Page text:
Later we visited this small but amazing museum: Museo Vittorino Cazzetta in Selva di Cadore. The exibits I most wanted to see were from the archaeological site Mondeval de Sora (2150 m above sea level), where remains of a mesolithic man were found. We visited the site itself the next day. The museum really fulfilled my expectations, and more. The arcaeological section was really good, and there was a reconstruction of how people in the mesolithic lived in Mondeval.
Passo Giau – Mondeval
The first time I saw the landscape at Passo Giau, I felt I was at the most beautiful place in the whole world! This time I planned a nice hike from this beautiful place to the spot that even mesolithic people found amazing – Mondeval de Sora.
I must say that this was the most beautiful hike of all. The meadows were wide and smelled of honey, there were so many alpine flowers, the little stream cascaded downhill, and the surrounding peaks were unreal in the sun. We even spotted a family of marmots, really close to the archaeological site. I can see how our hunter-gatherer ancestors would have found this place a real paradise in the summer months. In the museum we learned that they occupied Mondeval from June to September, and that there was a small lake with fish at the bottom of the Mondeval valley.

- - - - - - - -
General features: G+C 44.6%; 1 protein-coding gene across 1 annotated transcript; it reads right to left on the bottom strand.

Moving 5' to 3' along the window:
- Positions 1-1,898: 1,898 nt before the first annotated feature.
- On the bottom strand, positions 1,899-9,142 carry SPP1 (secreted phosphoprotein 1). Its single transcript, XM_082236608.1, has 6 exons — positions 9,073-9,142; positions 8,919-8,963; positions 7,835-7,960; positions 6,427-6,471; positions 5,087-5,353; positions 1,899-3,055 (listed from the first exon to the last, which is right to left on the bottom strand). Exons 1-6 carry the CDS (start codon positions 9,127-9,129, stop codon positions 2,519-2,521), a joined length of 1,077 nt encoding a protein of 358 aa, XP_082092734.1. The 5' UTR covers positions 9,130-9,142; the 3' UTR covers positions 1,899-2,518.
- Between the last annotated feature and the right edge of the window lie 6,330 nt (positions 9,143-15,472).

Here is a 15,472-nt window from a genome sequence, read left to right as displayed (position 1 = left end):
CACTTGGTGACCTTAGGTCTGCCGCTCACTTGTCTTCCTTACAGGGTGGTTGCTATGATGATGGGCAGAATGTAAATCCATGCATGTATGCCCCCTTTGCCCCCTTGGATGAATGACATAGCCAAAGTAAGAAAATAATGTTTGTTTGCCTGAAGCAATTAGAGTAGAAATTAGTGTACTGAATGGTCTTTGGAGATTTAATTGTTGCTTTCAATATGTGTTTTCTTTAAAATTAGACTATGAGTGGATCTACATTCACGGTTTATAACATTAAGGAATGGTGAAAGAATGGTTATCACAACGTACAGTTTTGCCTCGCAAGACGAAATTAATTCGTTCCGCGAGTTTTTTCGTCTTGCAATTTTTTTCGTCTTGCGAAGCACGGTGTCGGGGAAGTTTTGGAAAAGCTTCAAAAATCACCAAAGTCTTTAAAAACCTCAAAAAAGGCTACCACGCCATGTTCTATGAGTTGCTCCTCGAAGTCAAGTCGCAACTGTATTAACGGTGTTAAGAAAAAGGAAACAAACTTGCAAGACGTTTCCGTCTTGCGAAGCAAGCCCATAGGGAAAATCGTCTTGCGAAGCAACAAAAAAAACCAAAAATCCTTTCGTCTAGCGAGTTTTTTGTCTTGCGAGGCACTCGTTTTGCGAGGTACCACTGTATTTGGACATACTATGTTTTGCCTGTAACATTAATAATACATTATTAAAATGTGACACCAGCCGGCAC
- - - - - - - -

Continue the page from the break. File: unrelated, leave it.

The hike with a stop for sandwiches took about four hours.
Lago di Sorapis
A couple of years ago I was so envious of some friends who went to Lago di Sorapis. This year it was finally my turn!
I had heard that the hike is not too difficult and not steep at all. I thought that that was perfect for our last hike. Well, the hike does start easy, from Passo Tre Croci. The easy trail becomes a single track along the mountain side, getting more and more steep. I have some issues with fear of heights, but nothing serious. When we got to the place where there was a 500 meter drop on the left, and a rock wall on the right, I really had to concentrate to not let the fear thing grow too much. To be honest, all seemingly dangerous places on the trail have metal ropes you can hold on to, and we saw families with kids go there. It´s just that I would never say that that trail is easy, that´s all. Just goes to show that easy is relative.
The lake, when you get to it is really dreamy. The color is unbelievable! There were a number of people resting on rocks or the shore of the lake, but the atmosphere was still so peaceful. Lago di Sorapis is a must if you are in the area. Oh, it took us two hours to get there, and two to get back to Passo Tre Croci.
Sonja is an explorer, exploring the outdoors by hiking, trail running, or her favorite - orienteering. Exploring is also embedded in her day job which is always connected to research and new knowledge.